Second-Year Scouting Report: Mac Jones


The fantasy season is quickly approaching, so we will continue giving love to the second-year players in fantasy football. Everybody loves taking chances on their favorite rookies in fantasy football (how else do you prove your takes are right on social media?), which often leads to overshadowing players who we have seen perform at the NFL level.


An interesting prospect is Mac Jones. While Jones was arguably the best rookie quarterback last season, he doesn’t get much love in fantasy circles because of his role in a run-centric offense and his lack of rushing ability. Are those fair knocks? Does he have a chance to grow as a fantasy player in his second season? What should we do with him in fantasy drafts? You’ll find the answer to all those questions below.

Mac Jones, QB, New England Patriots

Eyes rolled during the 2021 NFL Draft when multiple teams that arguably needed quarterbacks (looking at you, Carolina) passed on Mac Jones and allowed him to fall to the New England Patriots with the 15th pick. Jones was exceptional during the 2020 season with Alabama, completing 77% of his passes for 4,500 yards and 41 touchdowns with just four interceptions en route to another National Championship. During the draft cycle, Jones became somewhat of a litmus test for Alabama quarterbacks. Was he talented, or was he a product of the exceptional talent (DeVonta Smith, Jaylen Waddle, Najee Harris and John Metchie) around him? Ultimately New England bet on the talent.

Fantasy managers were not as optimistic as the New England Patriots. Jones landed on a team that had a returning starter (Cam Newton) at quarterback and featured a run-first team. New England also invested a lot into the tight end position (Hunter Henry and Jonnu Smith) and second-tier free agent wide receivers (Nelson Agholor and Kendrick Bourne). Those factors contributed to Jones being drafted around QB22.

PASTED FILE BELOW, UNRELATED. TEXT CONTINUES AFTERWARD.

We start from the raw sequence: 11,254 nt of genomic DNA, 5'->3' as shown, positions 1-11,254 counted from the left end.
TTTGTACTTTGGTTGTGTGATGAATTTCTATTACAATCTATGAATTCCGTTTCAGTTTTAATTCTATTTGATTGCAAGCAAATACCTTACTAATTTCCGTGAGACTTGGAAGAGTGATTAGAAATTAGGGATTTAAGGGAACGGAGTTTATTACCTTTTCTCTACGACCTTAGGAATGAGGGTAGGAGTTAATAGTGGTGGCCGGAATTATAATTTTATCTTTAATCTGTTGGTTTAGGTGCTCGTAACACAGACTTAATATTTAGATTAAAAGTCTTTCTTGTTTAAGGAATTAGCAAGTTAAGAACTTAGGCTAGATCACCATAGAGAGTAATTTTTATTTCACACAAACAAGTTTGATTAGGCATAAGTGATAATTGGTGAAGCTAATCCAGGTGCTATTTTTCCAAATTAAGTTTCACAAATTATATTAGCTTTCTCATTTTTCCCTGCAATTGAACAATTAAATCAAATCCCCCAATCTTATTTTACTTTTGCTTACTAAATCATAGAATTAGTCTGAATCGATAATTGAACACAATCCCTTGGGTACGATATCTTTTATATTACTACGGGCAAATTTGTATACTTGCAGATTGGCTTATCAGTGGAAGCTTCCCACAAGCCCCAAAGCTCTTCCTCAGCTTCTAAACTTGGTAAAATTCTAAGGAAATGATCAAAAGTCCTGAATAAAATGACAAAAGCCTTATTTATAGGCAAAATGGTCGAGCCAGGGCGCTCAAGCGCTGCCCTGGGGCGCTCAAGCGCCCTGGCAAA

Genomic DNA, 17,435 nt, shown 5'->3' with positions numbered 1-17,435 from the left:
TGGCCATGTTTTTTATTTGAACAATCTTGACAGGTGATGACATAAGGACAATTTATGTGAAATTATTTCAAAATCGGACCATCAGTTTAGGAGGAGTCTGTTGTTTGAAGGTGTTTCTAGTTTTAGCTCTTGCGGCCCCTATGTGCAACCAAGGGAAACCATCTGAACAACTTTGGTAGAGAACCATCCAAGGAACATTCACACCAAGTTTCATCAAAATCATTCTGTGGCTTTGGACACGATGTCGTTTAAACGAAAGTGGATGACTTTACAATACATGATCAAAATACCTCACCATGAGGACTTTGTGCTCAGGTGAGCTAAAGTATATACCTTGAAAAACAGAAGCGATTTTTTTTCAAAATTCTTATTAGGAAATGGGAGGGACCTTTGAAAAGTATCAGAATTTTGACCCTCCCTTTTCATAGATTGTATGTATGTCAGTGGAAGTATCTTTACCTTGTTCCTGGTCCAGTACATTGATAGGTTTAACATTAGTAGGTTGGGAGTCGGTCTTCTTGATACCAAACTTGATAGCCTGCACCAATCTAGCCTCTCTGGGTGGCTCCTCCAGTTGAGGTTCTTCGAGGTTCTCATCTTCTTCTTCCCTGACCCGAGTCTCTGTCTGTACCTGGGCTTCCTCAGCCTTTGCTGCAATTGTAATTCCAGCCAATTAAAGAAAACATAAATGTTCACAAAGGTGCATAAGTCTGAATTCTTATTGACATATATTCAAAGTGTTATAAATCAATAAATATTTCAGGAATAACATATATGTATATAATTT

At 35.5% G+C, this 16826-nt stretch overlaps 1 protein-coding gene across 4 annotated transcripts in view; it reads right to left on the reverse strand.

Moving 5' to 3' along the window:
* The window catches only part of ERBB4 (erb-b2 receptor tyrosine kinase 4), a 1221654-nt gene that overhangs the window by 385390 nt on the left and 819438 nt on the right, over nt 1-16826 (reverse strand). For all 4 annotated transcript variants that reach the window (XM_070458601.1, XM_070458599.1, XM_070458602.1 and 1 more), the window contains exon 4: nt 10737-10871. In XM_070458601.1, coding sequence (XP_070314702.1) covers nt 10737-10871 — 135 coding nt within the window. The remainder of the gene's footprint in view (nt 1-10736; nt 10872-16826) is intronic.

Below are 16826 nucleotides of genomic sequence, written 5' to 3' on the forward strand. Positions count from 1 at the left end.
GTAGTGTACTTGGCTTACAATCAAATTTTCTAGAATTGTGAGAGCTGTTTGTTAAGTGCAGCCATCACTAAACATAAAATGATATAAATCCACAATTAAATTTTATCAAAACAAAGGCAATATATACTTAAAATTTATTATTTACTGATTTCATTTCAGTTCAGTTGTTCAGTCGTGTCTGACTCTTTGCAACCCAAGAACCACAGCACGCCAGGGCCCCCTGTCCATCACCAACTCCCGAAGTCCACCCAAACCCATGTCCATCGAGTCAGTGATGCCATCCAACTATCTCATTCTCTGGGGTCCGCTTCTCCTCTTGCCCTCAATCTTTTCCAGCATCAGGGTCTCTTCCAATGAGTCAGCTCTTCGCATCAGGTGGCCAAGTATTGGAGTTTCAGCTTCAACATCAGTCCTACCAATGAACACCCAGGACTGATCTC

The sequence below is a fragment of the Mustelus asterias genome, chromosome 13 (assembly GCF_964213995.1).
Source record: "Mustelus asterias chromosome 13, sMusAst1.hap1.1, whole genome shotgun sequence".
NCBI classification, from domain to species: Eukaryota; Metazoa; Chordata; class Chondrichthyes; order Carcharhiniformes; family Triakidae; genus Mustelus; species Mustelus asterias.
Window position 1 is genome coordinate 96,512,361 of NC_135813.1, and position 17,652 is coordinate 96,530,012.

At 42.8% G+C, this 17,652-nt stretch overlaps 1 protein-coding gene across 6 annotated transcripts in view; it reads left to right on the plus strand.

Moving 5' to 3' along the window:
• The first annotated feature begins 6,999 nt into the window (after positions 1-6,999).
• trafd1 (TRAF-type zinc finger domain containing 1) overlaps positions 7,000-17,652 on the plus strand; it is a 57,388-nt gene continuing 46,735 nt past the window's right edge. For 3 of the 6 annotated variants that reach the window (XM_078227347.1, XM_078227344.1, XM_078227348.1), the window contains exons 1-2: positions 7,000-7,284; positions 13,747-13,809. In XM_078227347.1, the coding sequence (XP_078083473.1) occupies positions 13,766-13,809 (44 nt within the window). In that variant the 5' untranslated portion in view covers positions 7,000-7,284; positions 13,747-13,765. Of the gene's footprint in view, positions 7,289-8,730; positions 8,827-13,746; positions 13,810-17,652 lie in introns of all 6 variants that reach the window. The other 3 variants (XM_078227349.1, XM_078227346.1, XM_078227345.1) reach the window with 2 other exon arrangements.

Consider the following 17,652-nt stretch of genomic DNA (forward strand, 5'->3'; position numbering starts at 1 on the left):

Mac Jones QB New England PatriotsWhat Went Right

Jones impressed so much during training camp that he beat out Newton for the Patriots starting quarterback job. The rookie would go on to complete 67.6% of his passes for 3,801 yards and 22 touchdowns and 13 interceptions. Jones established a strong rapport with Jakobi Meyers (126 targets, 83 receptions, 866 yards and two touchdowns) and Henry (75 targets, 50 receptions, 603 yards and nine touchdowns) on his way to a solid rookie season. More importantly, Jones showed enough arm talent and accuracy throughout the season to prove that he had what it takes to be an NFL quarterback.

In his rookie season, Jones showed an excellent ability to read defenses and get the ball out fast. According to FTN’s advanced metrics, Jones was eighth among quarterbacks (minimum 12 games) in completion percentage against the blitz (67.4%). He also flashed excellent touch, generating 24 highlight passes (passes only receivers can catch), which was good enough for 14th among quarterbacks in 2021. Just three of Jones’ 27 sacks came from him holding the ball too long and missing open wide receivers.

What Went Wrong

Unfortunately for fantasy managers, Jones was a better NFL quarterback than fantasy quarterback during the 2021 season. New England opted to protect Jones during his rookie season by employing a two-headed running back approach with Damien Harris and Rhamondre Stevenson. Jones had just five games where he had more than 35 passing attempts during the regular season. The lack of passes ultimately led to just two games with over 300 passing yards and seven games with two or more touchdowns. For a pocket passer like Jones, that just isn’t enough to generate fantasy upside. He ultimately finished as the QB21 in fantasy scoring, averaging 14.05 fantasy points per game.